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than the evil to arise from violating in this instance the general barrier of human confidence and virtue, there the obligation of sincerity is suspended." This concession applies with equal force to theft, robbery, perjury, murder, and every atrocious action which is absolutely wrong in the nature of things. Whoever admits that virtue consists in utility, must avow this absurd consequence: that there is no essential and immutable difference between virtue and vice. Or in other words, he must admit that the highest malevolence towards God and man may be as amiable and virtuous in one situation, as the highest benevolence in another; and that it is the duty (if there be any such thing as duty,) of every man to exercise the one or the other, according to the circumstances in which he finds himself placed; which palpably contradicts every principle of morality.

6. To suppose that virtue consists in utility, is to suppose that there is nothing in the universe intrinsically good or evil, but happiness and misery. This idea is so necessarily contained in Godwin's notion of virtue, that he undertakes to state it with peculiar accuracy and precision. "Evil is a term which differs from pain only as it has a more comprehensive meaning. It may be defined to signify whatever is painful in itself, or is connected with pain as an antecedent is connected with its consequent. Thus explained, it appears that a thing not immediately painful may be evil, but in a somewhat improper and imperfect sense. It bears the name of evil not on its own account. Nothing is evil in the fullest sense but pain. To this it may be added, that pain is always evil. Pleasure and pain, happiness and misery, constitute the whole ultimate subject of moral inquiry. There is nothing desirable but the obtaining of the one, and the avoiding of the other. All the researches of human imagination cannot add a single article to this summary of good." But pleasure and pain, happiness and misery, are so far from constituting the whole ultimate object of moral inquiry, that they do not constitute the least part of it. Moral inquiry properly embraces only virtue and vice, or moral good and moral evil, in distinction from natural good and natural evil, or mere pleasure and pain. If there were no moral good in virtue, nor moral evil in vice, then there would be no propriety in using the word moral in any case, or making any distinction between the kinds of good and evil. But if there be an intrinsic excellence in virtue, which is worthy of praise, and an intrinsic turpitude in vice, which is worthy of blame, then there is a propriety in distinguishing moral good and evil from natural pleasure and pain. Now that there is such a distinction between things moral and natural, is intuitively evident to every reflecting mind. Every man clearly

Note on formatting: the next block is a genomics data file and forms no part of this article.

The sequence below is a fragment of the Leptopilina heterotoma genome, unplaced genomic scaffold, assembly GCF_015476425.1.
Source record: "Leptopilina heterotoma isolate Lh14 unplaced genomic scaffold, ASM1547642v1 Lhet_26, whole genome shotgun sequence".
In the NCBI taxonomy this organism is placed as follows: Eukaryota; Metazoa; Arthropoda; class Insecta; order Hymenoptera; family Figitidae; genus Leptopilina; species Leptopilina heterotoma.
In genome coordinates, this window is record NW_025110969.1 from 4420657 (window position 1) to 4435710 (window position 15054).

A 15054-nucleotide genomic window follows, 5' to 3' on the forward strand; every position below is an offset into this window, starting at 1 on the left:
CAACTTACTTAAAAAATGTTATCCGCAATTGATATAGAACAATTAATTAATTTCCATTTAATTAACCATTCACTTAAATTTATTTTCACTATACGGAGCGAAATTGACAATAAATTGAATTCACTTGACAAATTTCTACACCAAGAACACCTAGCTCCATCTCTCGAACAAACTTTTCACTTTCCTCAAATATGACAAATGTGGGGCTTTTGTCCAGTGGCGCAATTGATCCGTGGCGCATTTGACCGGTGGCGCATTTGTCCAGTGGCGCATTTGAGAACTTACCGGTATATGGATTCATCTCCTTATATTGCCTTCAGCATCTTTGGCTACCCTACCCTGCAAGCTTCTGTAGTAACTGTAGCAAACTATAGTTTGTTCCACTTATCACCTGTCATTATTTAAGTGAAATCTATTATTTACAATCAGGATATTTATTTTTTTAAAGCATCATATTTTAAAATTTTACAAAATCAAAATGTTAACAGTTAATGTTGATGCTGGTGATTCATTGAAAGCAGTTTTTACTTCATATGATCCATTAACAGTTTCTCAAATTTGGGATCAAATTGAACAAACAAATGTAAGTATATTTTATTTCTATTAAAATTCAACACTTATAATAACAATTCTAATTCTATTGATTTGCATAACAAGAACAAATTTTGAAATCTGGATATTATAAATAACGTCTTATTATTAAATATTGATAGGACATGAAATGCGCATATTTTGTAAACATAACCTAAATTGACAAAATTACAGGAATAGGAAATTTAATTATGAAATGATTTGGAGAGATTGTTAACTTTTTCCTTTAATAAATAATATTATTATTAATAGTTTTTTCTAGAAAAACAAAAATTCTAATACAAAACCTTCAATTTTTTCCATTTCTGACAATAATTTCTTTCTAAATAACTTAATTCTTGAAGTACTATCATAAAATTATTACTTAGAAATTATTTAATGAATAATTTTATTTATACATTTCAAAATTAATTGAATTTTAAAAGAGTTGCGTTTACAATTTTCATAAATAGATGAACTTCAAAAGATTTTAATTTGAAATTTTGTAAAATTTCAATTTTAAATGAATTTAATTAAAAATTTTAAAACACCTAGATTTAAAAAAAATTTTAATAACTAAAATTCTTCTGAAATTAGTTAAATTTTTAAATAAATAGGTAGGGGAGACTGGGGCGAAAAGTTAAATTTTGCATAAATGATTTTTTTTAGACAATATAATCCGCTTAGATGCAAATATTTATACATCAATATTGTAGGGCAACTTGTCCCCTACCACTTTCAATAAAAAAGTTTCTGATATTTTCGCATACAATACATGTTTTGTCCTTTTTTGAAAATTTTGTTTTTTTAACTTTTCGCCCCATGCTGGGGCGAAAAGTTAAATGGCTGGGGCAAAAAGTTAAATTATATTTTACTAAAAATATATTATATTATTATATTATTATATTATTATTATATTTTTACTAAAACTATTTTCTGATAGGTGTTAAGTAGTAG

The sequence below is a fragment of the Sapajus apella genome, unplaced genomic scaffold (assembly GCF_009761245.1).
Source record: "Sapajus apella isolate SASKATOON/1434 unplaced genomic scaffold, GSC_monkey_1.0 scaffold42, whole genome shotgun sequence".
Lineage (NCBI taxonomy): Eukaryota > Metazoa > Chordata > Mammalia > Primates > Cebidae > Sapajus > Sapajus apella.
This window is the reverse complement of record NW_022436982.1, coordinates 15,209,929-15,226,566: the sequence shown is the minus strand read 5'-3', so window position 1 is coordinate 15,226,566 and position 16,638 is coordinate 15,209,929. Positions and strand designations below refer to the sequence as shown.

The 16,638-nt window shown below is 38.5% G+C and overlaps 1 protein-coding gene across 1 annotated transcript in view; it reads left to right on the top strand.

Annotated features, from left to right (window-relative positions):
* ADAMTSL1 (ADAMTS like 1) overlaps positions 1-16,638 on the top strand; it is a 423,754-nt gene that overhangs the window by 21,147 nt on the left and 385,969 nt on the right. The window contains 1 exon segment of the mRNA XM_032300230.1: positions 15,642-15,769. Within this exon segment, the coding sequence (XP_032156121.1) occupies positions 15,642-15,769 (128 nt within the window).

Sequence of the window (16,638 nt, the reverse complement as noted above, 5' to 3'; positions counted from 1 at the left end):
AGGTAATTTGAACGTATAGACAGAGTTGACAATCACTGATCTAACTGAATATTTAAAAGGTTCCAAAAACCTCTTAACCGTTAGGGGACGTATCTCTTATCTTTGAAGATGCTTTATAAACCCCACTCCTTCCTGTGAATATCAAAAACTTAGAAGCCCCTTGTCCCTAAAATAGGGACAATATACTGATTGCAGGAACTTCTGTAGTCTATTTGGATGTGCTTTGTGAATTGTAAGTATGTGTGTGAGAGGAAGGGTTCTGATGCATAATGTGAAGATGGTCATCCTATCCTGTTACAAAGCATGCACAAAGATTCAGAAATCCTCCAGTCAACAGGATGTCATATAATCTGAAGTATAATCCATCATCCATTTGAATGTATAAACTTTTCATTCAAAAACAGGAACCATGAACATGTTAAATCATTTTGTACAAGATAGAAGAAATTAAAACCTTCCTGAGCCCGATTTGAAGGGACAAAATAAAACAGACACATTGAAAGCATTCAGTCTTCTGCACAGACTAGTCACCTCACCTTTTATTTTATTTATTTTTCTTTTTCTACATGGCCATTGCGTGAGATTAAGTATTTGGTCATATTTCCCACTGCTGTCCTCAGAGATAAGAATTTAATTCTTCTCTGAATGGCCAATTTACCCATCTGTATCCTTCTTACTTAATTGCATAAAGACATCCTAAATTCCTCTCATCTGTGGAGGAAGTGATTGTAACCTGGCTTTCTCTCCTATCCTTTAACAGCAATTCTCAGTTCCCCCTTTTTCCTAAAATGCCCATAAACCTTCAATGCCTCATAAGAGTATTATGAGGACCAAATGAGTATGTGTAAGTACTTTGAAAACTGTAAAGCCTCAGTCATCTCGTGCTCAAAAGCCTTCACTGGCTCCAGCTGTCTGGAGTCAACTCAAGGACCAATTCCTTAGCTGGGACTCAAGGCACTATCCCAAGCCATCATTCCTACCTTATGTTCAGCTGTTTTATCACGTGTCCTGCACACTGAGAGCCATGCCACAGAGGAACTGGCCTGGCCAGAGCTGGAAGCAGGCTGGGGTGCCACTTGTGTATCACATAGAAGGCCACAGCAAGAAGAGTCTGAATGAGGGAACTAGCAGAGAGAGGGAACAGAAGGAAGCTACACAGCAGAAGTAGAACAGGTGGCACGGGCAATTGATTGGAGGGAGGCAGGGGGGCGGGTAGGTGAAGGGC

discerns an intrinsic good in virtue, which he cannot discern in
happiness; and an intrinsic evil in vice, which he cannot discern
in misery. He feels praise-worthy for benevolence, but not for
happiness; and he feels blame-worthy for malevolence, but not
for pain or misery. Agreeably to these moral feelings, sound
divines have maintained that virtue is to be loved for its own
sake, and sin hated for its own sake; and also that God is to
be loved for what he is in himself, and not merely for the hap-
piness he enjoys or bestows. But to suppose that pleasure is
the only good, and pain the only evil, in the universe, is to
suppose, that could the universe enjoy as much happiness with-
out holiness as with it, the universal reign of sin would be as
desirable as the universal reign of righteousness.
totally repugnant to every feeling of benevolence, and to every
dictate of that moral faculty by which we judge of moral

7. To suppose that virtue consists in utility, is to suppose that there is really no such thing as either virtue or vice in the world. If the actions of free agents are either good or evil, solely on account of their tendency to promote either pleasure or pain, then nothing can be predicated of them but advantage or disadvantage. Actions which promote happiness may be denominated advantageous, but not virtuous; and actions which produce misery may be denominated disadvantageous, but not vicious. For there is no virtue in the tendency of an action to do good, aside from the intention of the agent; and there is no criminality in the tendency of an action to do hurt, aside from the intention of the agent. Hence it necessarily follows that if there be any virtue or vice in an action, it must consist not in its tendency to produce pleasure or pain, but in the pleasure or pain which it actually produces. But we all intui tively know that there is no more virtue in happiness than in misery, and no more criminality in misery than in happiness. So that if virtue and vice do not consist in the intention of the agent, they cannot be found in human actions. But the doctrine that virtue consists in utility, excludes it entirely from the intention of the agent, which does in reality exclude it from the universe. And thus this doctrine terminates in the greatest of all moral absurdities. But yet,